How to layer an album's tracklist is a dying art.
Allowing the songs to flow into one another and take the listeners on a journey through multiple emotions is an experience like no other when done correctly. To have a high-tempo intense song crash into a slow ballad simply causes a jarring tonal shift that can upset your listening pleasure.
With the advent of streaming services, however, there is not much call for people to sit down and listen to an album from beginning to end when they can simply choose the songs they want to listen to and avoid the rest. Spotify's viewing figures for individual songs also clue people into what songs are popular and which are seemingly not worth their time.
With the fast-paced nature of how we take in media today, artists seem scared of losing an audience's attention, and so must pump out as many big hits as possible or risk falling behind and losing potential fans.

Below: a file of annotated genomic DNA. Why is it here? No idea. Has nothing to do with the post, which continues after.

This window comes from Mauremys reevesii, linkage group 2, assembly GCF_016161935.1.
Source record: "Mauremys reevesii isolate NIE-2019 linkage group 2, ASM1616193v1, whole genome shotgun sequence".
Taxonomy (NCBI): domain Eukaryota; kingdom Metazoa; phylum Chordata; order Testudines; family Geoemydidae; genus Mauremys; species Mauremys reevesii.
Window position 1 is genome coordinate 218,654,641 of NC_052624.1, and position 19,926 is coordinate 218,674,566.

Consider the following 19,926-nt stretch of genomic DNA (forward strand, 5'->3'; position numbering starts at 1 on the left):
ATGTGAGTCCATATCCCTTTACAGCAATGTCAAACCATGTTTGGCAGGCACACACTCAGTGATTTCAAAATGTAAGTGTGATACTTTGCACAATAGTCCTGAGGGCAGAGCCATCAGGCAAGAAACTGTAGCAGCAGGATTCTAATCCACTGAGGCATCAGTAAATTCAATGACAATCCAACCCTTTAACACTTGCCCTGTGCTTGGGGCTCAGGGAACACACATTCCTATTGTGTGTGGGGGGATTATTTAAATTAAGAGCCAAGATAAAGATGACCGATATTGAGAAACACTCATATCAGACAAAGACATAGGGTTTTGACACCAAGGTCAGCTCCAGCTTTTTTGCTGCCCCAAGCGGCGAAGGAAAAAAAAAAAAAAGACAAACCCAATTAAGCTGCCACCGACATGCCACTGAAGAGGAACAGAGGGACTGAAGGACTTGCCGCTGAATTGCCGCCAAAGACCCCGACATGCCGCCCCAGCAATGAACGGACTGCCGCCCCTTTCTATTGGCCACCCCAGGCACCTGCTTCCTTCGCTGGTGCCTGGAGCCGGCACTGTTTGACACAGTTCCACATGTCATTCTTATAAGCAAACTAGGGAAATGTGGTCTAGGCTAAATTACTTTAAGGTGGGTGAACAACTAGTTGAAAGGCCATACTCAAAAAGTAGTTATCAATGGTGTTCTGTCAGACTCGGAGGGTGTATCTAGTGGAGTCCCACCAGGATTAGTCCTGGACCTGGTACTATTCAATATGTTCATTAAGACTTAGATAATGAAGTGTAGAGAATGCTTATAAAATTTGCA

Bothering to place them in a cohesive order seemingly isn't worth it. Due to this, the need to front-load an album with all it's best songs without thought for how they go together is becoming more commonplace. Attempting to trick the listener into thinking the entire album will be this way without losing their interest in the process.
The following are 8 albums guilty of this practice. Not always for the reasons above, but for hooking the audience in with its best work only to fade out with the scraps.